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UCLA students learn about Taiwanese Hokkien in MOE-supported course

Course examines Taiwan’s widely-spoken dialect ‘in different forms of cultural production’

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(Insagram, UCLA photo)

(Insagram, UCLA photo)

TAIPEI (Taiwan News) — Under the Ministry of Education (MOE) supported Taiwan Studies Lectureship (TSL), the University of California, Los Angeles (UCLA) began offering its first Taiwanese Hokkien course in January 2020.

The description of the course entitled “Taiwanese Language and Culture” reads, “Taiyu, or Taiwanese (also known as Minnan, Hoklo, or Hokkien, depending on context or region), is the language that most Taiwanese people use in daily lives, including everyday interaction and communication, entertainment, social and cultural events, etc.” The four-unit course offered to upper-division students requires students to have taken at least a year of Chinese courses or a Chinese placement test showing equivalent knowledge.

The course examines “various manifestations of Taiyu in different forms of cultural production, including cinema, television series, pop music, animation, Gezai opera, glove puppetry, and other media” as well as discusses “how these media have represented Taiwan's society and shaped its cultural landscape.” UCLA Asian Languages and Cultures Professor Tao Hong-yin (陶紅印) was quoted by the MOE as saying that the department tries to introduce students to languages and cultures “in an integrated way” so students may be inspired to explore the relationship between the two.

First offered in January 2020, “Taiwanese Language and Culture” is taught with a focus on student participation and interaction, such as by having students make themed presentations and introduce Taiwanese pop songs to their classmates, per the MOE. Students are also asked to prepare short reports on assigned materials or movies before class in order to join relevant discussions during class sessions.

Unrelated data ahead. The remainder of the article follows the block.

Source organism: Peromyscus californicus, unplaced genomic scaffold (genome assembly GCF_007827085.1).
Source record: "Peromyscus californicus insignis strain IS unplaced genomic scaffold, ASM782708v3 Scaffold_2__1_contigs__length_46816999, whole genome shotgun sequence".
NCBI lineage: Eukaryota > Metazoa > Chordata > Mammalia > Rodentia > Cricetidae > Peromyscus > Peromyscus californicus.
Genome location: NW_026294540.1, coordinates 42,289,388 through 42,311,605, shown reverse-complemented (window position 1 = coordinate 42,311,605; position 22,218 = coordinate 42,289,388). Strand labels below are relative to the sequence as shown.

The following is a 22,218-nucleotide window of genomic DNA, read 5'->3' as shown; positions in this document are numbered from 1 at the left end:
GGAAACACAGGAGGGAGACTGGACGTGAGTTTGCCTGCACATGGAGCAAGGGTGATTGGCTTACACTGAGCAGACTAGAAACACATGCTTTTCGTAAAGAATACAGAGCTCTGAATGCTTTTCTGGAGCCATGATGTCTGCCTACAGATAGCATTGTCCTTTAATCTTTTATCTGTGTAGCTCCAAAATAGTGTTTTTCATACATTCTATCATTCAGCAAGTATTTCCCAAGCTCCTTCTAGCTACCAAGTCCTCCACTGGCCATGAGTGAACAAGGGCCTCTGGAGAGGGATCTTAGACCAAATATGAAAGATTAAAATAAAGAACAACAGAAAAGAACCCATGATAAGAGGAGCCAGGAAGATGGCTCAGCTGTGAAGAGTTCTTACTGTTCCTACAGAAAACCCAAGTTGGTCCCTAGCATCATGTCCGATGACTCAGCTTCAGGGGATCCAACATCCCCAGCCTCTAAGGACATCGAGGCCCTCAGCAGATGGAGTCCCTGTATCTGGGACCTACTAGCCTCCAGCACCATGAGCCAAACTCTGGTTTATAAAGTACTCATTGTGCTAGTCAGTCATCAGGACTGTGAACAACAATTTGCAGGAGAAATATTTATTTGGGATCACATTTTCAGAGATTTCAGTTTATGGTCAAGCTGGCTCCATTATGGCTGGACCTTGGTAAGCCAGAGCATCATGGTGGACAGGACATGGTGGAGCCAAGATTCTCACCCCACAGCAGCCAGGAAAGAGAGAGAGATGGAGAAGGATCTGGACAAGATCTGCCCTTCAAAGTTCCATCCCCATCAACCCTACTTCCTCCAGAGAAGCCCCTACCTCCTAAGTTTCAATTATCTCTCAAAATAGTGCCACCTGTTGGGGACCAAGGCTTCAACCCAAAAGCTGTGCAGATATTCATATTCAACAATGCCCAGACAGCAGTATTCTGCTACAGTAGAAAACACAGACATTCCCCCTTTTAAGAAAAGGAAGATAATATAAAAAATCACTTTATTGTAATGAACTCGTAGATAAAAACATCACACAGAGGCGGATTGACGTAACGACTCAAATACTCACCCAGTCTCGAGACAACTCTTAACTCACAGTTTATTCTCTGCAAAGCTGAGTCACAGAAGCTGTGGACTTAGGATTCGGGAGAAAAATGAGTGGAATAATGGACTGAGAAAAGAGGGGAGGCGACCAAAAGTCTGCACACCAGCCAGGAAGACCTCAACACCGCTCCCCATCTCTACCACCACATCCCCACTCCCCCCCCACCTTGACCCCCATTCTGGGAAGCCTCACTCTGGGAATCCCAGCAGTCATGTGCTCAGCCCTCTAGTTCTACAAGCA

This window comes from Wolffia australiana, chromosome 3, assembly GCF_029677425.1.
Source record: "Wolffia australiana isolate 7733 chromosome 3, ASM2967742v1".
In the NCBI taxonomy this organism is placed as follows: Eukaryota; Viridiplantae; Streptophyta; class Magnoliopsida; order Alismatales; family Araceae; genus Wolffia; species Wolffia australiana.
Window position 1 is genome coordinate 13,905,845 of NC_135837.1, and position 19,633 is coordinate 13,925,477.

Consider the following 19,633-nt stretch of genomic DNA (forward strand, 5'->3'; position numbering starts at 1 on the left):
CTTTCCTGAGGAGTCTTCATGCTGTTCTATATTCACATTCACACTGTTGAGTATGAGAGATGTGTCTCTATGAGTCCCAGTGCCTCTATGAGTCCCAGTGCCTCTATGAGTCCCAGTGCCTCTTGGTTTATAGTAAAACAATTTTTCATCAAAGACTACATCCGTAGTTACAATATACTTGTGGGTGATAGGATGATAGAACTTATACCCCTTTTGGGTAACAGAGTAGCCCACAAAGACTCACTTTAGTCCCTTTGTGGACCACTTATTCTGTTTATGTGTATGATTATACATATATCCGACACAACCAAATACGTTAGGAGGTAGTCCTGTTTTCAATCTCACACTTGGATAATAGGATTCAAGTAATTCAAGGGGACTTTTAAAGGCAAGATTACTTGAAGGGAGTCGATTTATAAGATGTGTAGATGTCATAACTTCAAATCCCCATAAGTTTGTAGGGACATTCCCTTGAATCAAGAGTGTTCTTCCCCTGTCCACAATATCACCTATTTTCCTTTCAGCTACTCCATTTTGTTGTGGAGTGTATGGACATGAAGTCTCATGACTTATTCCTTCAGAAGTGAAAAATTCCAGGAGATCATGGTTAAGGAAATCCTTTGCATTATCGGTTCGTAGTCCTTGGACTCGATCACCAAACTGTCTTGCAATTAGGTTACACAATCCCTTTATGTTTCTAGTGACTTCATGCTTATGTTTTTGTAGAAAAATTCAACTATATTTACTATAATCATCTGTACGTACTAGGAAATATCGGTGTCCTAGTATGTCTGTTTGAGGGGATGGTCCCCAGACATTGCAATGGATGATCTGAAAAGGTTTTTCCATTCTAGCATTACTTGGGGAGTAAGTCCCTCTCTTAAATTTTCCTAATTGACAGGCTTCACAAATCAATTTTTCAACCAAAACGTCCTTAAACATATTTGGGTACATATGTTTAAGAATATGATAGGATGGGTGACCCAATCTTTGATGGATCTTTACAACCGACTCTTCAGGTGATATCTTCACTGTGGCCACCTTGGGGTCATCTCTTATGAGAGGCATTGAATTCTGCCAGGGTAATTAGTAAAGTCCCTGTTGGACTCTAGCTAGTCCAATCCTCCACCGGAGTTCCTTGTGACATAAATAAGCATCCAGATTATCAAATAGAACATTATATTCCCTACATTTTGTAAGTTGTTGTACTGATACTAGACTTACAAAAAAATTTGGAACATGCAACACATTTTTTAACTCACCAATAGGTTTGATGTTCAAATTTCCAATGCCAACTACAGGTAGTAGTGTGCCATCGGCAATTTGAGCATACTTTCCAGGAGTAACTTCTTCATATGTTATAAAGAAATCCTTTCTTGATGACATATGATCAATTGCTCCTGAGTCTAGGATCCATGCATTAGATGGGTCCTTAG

According to UCLA, the TSL is a “joint effort of the Asia Pacific Center (APC) and the Division of Humanities supported by the Taiwan Ministry of Education.” The program promotes and broadens understanding of Taiwan’s politics, history, society, languages, and culture, facilitates academic exchanges between UCLA and Taiwan, as well as funds courses, public events, library acquisitions, and research grants for faculty and graduate students.

Now in its third stage, the TSL focuses on Taiwan’s relationship with “emerging global issues of critical importance” under themes including cultural change in Taiwan in the context of globalization; social transformation in Taiwan, from border-crossing, emigration, immigration, to diasporic formation; and shifting identities in terms of Taiwanese indigeneity, trans-indigenous encounters across the Pacific, and nation-building.

During the initial and second stages of the program’s development during the 2010s, the TSL had focused on connections between contemporary Taiwan and the classical tradition in which it is rooted before moving on to examine the country’s culture and identity in historical, global, and transnational contexts, wrote the APC.

UCLA students learn about Taiwanese Hokkien in MOE-supported course
Course material from "Taiwanese Language and Culture." (Ministry of Education image)